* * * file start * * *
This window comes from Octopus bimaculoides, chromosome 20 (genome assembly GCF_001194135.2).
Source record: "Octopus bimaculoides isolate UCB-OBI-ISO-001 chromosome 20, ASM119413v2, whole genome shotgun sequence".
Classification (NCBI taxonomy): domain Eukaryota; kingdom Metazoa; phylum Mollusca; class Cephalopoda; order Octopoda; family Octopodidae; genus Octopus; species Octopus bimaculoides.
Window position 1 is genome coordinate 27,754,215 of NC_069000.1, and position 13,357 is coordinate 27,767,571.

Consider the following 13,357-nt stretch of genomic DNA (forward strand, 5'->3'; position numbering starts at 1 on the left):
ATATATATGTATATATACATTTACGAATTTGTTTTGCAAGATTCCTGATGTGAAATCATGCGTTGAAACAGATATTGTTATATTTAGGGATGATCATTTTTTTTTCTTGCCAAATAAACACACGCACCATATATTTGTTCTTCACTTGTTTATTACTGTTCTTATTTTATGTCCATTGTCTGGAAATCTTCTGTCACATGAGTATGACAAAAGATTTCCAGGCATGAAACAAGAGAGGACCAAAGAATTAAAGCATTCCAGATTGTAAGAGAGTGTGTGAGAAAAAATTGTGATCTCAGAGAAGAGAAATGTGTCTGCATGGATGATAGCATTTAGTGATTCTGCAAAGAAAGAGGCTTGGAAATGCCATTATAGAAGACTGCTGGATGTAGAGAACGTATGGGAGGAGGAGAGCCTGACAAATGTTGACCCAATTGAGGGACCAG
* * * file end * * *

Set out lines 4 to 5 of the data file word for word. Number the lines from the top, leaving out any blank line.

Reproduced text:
Window position 1 is genome coordinate 27,754,215 of NC_069000.1, and position 13,357 is coordinate 27,767,571.

Consider the following 13,357-nt stretch of genomic DNA (forward strand, 5'->3'; position numbering starts at 1 on the left):